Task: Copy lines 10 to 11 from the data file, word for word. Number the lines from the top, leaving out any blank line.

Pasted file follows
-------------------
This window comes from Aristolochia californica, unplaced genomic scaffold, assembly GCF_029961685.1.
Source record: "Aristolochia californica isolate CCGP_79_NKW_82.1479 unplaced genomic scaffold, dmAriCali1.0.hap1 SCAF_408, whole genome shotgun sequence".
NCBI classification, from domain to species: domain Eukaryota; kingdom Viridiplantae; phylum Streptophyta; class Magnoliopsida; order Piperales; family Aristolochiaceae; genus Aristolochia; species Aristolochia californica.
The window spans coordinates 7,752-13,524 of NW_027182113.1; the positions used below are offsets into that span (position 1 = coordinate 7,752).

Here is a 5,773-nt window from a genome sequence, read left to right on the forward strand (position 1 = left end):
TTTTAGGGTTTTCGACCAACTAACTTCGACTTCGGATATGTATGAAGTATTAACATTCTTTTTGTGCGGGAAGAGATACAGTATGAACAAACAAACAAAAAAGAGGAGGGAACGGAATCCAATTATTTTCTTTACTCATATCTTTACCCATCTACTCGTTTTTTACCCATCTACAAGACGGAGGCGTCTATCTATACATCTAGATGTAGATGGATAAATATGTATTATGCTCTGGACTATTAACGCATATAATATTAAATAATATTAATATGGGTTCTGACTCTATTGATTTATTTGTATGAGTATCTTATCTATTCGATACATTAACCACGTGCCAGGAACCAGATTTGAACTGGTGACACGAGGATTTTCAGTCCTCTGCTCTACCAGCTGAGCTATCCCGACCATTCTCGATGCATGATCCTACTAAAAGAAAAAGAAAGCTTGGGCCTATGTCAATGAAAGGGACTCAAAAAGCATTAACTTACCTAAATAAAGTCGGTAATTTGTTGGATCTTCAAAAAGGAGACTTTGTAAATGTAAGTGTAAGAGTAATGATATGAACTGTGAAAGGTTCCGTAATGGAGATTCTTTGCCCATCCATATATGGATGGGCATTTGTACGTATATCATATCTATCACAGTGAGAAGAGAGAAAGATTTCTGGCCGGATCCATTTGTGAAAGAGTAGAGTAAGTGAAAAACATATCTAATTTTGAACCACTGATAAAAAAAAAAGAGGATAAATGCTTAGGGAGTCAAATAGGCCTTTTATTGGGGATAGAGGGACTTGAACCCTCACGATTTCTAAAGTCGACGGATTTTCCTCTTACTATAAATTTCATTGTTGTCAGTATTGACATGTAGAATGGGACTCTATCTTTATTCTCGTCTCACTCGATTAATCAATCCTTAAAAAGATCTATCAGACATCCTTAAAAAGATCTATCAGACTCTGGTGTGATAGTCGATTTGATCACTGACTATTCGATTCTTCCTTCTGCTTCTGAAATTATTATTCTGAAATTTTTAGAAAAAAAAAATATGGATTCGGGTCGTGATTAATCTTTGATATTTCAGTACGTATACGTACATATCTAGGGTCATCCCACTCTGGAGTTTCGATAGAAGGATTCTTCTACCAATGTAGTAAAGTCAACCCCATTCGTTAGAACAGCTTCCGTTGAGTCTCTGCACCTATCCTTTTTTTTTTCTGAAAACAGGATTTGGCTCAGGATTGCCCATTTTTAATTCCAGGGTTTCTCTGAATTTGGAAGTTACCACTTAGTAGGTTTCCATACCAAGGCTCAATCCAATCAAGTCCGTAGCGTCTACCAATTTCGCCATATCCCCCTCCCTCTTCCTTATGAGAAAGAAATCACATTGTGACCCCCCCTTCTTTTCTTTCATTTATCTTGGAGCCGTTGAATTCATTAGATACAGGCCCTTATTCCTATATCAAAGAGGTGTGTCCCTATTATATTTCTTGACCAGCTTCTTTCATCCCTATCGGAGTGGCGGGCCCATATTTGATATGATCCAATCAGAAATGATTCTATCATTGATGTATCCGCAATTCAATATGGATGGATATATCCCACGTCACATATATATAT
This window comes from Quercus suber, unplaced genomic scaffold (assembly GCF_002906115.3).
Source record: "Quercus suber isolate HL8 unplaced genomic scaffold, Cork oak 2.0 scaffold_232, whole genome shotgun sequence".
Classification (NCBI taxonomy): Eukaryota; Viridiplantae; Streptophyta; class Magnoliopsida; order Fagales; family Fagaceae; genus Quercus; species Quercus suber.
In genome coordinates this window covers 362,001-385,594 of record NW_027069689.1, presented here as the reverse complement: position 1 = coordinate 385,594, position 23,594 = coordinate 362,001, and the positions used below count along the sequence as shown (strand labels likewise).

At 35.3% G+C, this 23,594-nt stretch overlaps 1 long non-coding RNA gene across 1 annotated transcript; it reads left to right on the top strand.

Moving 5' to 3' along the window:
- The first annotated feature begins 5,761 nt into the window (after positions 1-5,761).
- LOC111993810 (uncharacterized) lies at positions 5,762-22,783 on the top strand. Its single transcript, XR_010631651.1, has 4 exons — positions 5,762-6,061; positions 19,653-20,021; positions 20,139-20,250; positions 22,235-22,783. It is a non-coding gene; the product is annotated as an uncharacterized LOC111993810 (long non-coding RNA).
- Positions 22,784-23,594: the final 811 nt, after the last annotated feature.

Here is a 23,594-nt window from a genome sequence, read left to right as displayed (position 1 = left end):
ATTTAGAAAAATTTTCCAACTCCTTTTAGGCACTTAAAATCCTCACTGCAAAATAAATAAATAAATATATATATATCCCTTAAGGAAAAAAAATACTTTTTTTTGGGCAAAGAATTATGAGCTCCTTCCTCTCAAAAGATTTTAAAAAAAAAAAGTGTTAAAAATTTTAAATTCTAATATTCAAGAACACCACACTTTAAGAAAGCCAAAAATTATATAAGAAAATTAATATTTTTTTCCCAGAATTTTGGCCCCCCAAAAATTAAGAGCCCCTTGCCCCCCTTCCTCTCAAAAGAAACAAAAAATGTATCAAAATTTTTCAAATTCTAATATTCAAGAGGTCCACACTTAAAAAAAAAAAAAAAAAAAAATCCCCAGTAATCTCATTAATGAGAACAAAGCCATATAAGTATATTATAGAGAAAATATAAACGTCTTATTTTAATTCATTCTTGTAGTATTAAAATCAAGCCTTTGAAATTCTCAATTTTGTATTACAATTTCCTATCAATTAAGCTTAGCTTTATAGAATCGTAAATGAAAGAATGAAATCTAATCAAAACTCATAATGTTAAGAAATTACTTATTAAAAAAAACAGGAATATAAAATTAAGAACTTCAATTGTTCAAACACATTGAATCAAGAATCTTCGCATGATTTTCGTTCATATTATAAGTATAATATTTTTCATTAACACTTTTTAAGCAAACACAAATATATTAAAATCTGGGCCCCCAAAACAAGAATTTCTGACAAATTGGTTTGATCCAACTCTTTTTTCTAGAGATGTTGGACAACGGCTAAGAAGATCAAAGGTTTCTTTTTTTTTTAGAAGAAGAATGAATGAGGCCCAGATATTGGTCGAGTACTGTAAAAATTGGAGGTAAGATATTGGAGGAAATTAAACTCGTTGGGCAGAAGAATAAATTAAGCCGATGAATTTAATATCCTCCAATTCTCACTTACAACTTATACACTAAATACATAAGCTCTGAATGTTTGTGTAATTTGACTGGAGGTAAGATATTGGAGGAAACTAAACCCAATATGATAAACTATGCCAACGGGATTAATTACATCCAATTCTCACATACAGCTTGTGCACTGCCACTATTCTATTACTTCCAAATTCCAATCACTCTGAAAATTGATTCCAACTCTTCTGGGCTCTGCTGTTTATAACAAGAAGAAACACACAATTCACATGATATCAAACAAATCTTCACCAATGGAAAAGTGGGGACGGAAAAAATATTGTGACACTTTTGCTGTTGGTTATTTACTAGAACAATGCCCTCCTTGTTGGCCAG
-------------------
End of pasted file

In genome coordinates this window covers 362,001-385,594 of record NW_027069689.1, presented here as the reverse complement: position 1 = coordinate 385,594, position 23,594 = coordinate 362,001, and the positions used below count along the sequence as shown (strand labels likewise).

At 35.3% G+C, this 23,594-nt stretch overlaps 1 long non-coding RNA gene across 1 annotated transcript; it reads left to right on the top strand.